Whatever you do, don't replace the internal fuse with a slow blow or a circuit breaker. Leave the internal fuse installed as rated by the PS manufacturer. The power supply probably contains semiconductors. Any substitute fuses may blow slower than the electronics in the supply is designed for.

Regards,
Bob :cool:

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Chris Smith
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Post by Chris Smith » Fri Sep 29, 2006 4:19 pm

IF you weren’t blowing fuses, I would say go for it.

IT does provide security, but why the hell is the fuse blowing if its ok?

Never try to cheat a known or unknown fault.

So no, not if you already have a problem.

Fix it and do the right thing, and only in a GOOD pinch, cheat with two alternatives.

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Post by Robert Reed » Fri Sep 29, 2006 5:15 pm

Geo
Two important questions-(1) What is the current rating of the supply at full load ?
(2) Does the fuse blow at startup, and if not , is there a pattern in when it blows ? (i.e.-Heavy load, no load or what)

geojoe1
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Development supply

Post by geojoe1 » Mon Oct 02, 2006 8:22 am

I use this 12V supply to develope DC to DC converters. I am making a high power one now. I made this supply myself for use in my lab. It's just a transformer diodes and some caps. I scale the fuse to protect my prototype boards when I am testing for control loop stability. This time a 70 amp fuse is sufficient. I am having an unusually hard time dialing this control loop in and keep blowing the fuse on the supply when I remove the load from the converter. I actually wish I had used a digital control scheme like the one in the last issue of NV with the high voltage pic. Anyway I'm sure I'll get this loop damped. I just wish I didn't have to get into my supply and replace this huge 70 amp fuse everytime I test for stability.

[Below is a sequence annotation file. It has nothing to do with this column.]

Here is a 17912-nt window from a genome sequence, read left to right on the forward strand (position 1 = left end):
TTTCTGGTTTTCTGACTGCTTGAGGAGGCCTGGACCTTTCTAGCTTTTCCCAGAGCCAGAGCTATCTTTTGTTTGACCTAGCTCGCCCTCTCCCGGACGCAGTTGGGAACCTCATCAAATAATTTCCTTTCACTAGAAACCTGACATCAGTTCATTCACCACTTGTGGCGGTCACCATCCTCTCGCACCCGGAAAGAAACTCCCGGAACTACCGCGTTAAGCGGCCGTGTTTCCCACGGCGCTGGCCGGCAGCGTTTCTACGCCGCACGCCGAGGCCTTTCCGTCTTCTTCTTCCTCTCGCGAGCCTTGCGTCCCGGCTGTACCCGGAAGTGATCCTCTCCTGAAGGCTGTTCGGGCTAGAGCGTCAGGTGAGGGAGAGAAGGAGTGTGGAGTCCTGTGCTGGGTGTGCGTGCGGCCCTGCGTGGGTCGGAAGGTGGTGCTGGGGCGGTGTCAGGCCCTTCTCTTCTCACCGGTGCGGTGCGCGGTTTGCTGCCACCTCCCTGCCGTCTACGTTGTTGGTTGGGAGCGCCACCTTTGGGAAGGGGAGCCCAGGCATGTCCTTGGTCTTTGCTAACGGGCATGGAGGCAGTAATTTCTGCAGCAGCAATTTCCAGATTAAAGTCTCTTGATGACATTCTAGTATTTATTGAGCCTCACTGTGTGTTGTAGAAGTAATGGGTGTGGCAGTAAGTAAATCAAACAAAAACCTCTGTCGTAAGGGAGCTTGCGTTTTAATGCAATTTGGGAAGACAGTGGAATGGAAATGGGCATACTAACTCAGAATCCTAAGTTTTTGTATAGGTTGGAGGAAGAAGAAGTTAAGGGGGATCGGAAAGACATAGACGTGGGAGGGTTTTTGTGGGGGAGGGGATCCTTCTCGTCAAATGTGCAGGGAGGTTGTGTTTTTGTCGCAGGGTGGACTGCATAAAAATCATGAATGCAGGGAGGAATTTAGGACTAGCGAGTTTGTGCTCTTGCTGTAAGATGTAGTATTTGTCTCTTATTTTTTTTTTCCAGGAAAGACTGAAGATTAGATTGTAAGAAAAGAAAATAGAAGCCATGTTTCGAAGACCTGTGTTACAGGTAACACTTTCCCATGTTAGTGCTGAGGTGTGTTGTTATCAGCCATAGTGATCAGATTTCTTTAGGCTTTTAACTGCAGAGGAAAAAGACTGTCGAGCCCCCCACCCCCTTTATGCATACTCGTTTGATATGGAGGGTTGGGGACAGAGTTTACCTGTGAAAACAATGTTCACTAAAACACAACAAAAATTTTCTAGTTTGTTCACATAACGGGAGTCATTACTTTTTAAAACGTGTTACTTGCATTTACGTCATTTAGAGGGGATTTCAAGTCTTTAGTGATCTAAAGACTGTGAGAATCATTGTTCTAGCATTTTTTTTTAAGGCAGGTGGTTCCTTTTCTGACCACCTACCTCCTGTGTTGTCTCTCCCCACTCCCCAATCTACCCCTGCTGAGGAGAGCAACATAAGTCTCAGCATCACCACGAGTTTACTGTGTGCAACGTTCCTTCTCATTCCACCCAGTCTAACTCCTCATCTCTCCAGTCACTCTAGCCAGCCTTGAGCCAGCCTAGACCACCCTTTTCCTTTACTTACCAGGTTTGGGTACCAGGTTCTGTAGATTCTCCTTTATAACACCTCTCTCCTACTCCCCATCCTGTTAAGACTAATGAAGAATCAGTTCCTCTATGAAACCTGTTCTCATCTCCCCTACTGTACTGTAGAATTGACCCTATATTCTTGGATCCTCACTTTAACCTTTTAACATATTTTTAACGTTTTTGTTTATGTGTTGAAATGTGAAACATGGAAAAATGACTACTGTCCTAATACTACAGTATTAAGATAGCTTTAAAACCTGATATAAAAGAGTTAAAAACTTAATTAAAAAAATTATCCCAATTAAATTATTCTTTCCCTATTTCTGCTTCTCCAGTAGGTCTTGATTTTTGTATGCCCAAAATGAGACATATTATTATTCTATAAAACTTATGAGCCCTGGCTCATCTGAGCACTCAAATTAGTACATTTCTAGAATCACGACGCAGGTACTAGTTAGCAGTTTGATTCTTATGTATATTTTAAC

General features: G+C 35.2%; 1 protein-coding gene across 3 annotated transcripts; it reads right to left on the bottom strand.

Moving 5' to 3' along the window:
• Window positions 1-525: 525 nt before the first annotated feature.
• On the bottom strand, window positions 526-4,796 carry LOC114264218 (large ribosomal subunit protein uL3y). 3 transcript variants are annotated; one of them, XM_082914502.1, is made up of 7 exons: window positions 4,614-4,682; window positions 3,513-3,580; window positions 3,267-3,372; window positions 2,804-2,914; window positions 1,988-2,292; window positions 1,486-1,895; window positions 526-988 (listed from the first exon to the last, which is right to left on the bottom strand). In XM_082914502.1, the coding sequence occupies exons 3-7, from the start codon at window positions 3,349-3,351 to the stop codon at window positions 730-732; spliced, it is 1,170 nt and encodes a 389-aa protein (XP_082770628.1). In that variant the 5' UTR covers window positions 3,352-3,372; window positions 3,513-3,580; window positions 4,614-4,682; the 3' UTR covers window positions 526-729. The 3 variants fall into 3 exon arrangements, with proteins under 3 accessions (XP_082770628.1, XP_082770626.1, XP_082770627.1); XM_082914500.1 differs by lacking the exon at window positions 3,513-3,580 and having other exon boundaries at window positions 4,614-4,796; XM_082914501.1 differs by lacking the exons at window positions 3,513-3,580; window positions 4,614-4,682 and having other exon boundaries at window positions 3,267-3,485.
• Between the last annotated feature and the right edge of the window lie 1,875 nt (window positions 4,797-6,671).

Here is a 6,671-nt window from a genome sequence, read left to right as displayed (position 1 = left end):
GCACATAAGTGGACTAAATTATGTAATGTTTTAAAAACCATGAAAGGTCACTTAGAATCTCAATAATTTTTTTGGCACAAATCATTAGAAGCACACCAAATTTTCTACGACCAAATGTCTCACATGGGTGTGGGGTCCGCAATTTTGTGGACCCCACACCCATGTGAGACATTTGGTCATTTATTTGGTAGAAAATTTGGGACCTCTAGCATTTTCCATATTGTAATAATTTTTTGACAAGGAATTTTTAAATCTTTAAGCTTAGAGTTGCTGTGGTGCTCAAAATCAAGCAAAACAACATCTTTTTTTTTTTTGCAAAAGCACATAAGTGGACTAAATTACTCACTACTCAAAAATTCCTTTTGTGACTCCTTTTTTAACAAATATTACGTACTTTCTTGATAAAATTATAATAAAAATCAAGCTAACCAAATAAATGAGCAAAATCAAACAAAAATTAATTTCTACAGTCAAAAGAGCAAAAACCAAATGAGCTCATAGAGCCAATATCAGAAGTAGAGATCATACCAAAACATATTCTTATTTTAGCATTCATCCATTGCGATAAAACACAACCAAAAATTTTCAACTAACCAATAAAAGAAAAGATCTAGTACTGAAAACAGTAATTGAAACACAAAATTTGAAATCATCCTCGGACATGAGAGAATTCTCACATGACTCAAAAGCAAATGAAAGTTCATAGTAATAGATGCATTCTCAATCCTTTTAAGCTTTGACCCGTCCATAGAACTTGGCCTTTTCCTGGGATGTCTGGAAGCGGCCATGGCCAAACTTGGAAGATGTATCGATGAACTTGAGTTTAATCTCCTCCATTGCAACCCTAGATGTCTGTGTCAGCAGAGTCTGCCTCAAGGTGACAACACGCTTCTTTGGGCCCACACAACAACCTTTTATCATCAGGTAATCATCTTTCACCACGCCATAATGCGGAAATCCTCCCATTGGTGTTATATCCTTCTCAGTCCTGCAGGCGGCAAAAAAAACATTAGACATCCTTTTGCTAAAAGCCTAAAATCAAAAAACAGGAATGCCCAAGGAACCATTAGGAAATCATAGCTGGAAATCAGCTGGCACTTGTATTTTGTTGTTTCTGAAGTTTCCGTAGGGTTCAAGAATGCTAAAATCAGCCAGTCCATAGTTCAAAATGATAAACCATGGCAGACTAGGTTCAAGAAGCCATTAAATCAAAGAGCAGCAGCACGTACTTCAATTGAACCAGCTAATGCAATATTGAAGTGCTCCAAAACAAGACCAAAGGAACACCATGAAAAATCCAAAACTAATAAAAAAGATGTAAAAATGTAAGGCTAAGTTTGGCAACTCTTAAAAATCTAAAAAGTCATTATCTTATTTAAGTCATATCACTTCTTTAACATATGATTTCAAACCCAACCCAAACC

I think this is what I'll do. I'll get some current shunts and measure the varying current in each fuse as I ramp up current. Then I'll see just how violently the second fuse blows with 70 + amps through it. :shock:

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haklesup
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Post by haklesup » Mon Oct 02, 2006 2:00 pm

Since your supply is very simple, you don't need a fast blow but you might want that to protect the load you are testing. Two 35A fuses will do in a pinch but you may find the trip point to be somewhat unpredictable as you change out blown fuses (and they will blow in pairs). You'll need heavy solder joints, big wires and good fuse contacts to prevent current hogging due to a resistive connection (which would tend to reduce the trip point) I don't see any scenario where the trip point would be higher than 70A though (time delay notwithstanding).

If you are blowing a lot of fuses and do this kind of testing frequently, you should get a DC circuit breaker. The cost of such is similar to a hand full of blown fuses. Fuses are cheap only if you never blow them.

One example of many:
http://www.bluesea.com/product.asp?Prod ... 58&l2=6607

IMO, measuring the input impedance of the load with an ohmmeter before powering it up might save you a few fuses. If it's less than 170mOhms, you are begging for a trip to the fuse store. It's not foolproof but it can be a useful test (unpowered impedance can be different than when powered for example).

So long as you are not ignoring the voltage rating, the most violence you will get is a flash of light inside the fuse. By paralleling two sacrificial 35A fuses and testing the trip point with a known load and ammeter, you can verify the assumption that it will trip near or below 70A. Keep in mind the delay curve. I would expect the second fuse to burn very quickly after the first fuse blows, might even find a combination of fuses that blow almost together if you are lucky.